What makes students choose one employer over another? A sometimes confused, sometimes rational mix of money, power, public service and sheer adventure – judging by the table of most popular employers compiled by Trendence, the research and consultancy business.
The list is splendidly diverse. It includes prestigious public-sector organisations, led by the BBC, followed by MI5 and the National Health Service.
But the majority of the most popular organisations are private-sector companies, led by second-placed Apple. The company has raced to a commanding position from virtually nowhere last year, helped by the hipness of its newly launched iPhone.
The next two leading private-sector companies, Microsoft and Google, are also in the technology business – leaving PwC, the top financial services firm, in seventh place in the overall rankings.
Is there any rational pattern in this hierarchy?
Yes and no. Goldman Sachs, at ninth place, makes sense for those motivated by money – although this is clearly not its sole attraction. It is perhaps the most prestigious of the investment banks, which, together with law firms, are the top payers.
The BBC’s top ranking makes sense for those interested in both power and public service, given its influential role in shaping public opinion.
But MI5’s third place confirms that many graduates are more interested in adventure than power. The domestic espionage service and the Foreign and Commonwealth Office rank much higher than the Civil Service Fast Stream, at a lowly 31st.
The order is intriguing. Britain’s diminished power abroad, and the immediacy of electronic communications, has reduced the importance of diplomats. MI5 has seen a resurgence of importance, but does not play a role in most of the government decisions that affect people’s daily lives.
The Civil Service Fast Stream, by contrast, carries the promise of huge power to the lucky ones, and has a very well-regarded training programme as well.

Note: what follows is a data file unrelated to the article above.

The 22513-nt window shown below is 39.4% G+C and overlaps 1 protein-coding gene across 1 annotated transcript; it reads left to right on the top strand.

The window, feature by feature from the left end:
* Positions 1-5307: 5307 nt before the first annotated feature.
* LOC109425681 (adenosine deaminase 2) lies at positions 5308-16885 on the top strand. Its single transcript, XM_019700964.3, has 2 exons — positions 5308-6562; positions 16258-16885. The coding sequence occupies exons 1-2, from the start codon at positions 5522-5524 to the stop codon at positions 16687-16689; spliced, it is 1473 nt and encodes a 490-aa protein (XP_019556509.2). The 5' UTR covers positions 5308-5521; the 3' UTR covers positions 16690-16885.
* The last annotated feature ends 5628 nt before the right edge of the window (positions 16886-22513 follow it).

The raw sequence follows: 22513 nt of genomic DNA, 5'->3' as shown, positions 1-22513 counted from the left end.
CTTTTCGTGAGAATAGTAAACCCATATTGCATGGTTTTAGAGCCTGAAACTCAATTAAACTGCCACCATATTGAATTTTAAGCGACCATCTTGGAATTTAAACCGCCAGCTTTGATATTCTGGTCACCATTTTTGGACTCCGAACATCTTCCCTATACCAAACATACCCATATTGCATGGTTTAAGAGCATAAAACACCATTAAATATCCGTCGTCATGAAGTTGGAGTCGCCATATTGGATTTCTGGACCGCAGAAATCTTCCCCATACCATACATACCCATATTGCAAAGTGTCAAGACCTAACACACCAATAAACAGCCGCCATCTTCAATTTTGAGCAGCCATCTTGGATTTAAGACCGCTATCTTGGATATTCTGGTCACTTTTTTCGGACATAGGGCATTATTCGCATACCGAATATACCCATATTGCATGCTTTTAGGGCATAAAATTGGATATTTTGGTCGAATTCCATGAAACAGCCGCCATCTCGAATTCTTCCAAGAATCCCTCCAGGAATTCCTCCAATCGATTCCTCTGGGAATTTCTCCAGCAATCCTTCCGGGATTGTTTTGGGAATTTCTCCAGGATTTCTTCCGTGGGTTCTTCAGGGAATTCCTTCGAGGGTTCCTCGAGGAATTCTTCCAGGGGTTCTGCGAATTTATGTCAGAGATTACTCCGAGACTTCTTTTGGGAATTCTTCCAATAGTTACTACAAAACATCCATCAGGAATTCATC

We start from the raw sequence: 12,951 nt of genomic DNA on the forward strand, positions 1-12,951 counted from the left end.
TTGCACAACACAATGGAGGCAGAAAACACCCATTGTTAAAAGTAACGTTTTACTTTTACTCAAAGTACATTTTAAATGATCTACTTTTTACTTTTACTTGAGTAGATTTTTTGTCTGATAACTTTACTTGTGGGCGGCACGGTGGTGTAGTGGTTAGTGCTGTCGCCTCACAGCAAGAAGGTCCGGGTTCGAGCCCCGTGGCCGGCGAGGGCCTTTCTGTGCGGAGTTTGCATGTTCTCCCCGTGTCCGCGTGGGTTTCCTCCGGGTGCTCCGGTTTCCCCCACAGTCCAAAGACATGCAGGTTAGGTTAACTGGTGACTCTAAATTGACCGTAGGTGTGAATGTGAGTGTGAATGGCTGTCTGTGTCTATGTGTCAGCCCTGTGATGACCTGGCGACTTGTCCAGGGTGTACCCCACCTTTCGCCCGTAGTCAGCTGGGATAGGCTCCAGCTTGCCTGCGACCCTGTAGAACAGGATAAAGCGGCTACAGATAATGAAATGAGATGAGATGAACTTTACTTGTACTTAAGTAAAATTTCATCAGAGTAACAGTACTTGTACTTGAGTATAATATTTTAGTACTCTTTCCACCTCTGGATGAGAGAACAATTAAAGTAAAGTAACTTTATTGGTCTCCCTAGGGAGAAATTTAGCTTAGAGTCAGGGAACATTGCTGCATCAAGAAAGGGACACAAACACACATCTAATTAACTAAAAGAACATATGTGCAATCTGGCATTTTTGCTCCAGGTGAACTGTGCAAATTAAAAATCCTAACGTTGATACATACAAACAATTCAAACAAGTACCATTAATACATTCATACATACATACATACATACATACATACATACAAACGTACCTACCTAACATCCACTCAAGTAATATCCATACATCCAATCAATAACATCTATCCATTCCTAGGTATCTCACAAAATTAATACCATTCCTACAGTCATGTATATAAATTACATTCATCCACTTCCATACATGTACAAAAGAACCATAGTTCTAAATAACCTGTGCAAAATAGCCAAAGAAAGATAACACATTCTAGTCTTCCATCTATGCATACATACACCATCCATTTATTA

Carl Gilleard, chief executive of the Association of Graduate Recruiters, notes that the top 10 employers include some, such as the NHS, that have an extensive and well-known graduate programme. But others, such as the BBC, do not. The corporation declined to answer the FT’s enquiries. Since it is at the top or near it in most such surveys, it does not really need to do so.
Mr Gilleard hints at an element of the irrational in some of the choices. “Maybe a lot of graduates are bright but a bit clueless,” he muses.
He concludes that there are definitely “fads”. How else might one explain the sudden rise of Apple? It is a well respected company, but sceptics might argue it cannot be rational that it has almost no visibility in the 2007 survey, and then suddenly comes second in the 2008 version.
Surveying the rankings, Mr Gilleard notes with a tone of indulgence: “We are talking about young people.”
MI5, at three, declined to comment on the survey, despite its reputation for greater openness in recent years about recruitment.
But the Foreign and Commonwealth Office (21) is more forthcoming. A young FCO spokesman who joined as a graduate says: “What attracted me was the opportunity to work overseas.” The FCO has 261 embassies and other foreign “missions” – enabling a steady stream of overseas placements for those with wanderlust.
The FCO holds another charm shared by Goldman Sachs and several of the other most popular employers – it is famously hard to get into. For the ultra-competitive personalities who graduate from Britain’s top universities, this exclusiveness is reason enough to join.
But there is evidence that graduate jobs in general are harder to come by. The average number of applicants per graduate vacancy is 29, according to separate research by Trendence – an unsurprising fact in a country where about 300,000 new graduates leave the higher education system each year.
With competition so tough, even by the age of 25 one in three is in work that does not require a degree, according to research from Francis Green and Yu Zhu, economists at Kent University. This compares with one in five for men and below one in four for women in 1992.
This suggests that in future years, for many graduates their employer of choice will be the one that deigns to give them a job.